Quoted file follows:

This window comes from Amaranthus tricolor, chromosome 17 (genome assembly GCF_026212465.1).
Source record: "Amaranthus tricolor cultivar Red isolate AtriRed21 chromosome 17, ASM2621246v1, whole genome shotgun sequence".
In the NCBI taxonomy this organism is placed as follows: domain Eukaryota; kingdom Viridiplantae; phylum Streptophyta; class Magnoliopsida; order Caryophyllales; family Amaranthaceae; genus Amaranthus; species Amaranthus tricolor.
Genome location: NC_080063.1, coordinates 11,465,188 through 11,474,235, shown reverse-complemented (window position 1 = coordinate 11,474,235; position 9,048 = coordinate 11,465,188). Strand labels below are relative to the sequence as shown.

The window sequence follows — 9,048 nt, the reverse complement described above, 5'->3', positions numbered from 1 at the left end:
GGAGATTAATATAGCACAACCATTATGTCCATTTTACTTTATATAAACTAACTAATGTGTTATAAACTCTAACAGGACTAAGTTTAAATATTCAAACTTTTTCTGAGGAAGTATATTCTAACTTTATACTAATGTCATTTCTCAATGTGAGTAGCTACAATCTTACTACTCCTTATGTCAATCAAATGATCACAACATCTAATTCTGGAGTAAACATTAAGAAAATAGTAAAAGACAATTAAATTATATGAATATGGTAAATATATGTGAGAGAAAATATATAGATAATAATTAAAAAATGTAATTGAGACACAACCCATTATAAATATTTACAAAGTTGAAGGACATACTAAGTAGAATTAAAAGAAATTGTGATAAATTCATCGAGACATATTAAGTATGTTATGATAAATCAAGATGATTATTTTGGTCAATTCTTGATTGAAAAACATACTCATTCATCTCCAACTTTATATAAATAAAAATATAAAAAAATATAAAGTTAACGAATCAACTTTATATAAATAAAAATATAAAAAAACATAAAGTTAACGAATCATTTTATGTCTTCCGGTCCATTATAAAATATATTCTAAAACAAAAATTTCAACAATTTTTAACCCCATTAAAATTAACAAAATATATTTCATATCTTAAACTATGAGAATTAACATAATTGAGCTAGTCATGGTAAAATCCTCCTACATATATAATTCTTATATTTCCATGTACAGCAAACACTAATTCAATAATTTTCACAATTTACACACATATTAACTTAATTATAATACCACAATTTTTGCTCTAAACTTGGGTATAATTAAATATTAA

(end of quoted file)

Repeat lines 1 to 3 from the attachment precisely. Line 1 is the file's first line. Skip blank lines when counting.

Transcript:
This window comes from Amaranthus tricolor, chromosome 17 (genome assembly GCF_026212465.1).
Source record: "Amaranthus tricolor cultivar Red isolate AtriRed21 chromosome 17, ASM2621246v1, whole genome shotgun sequence".
In the NCBI taxonomy this organism is placed as follows: domain Eukaryota; kingdom Viridiplantae; phylum Streptophyta; class Magnoliopsida; order Caryophyllales; family Amaranthaceae; genus Amaranthus; species Amaranthus tricolor.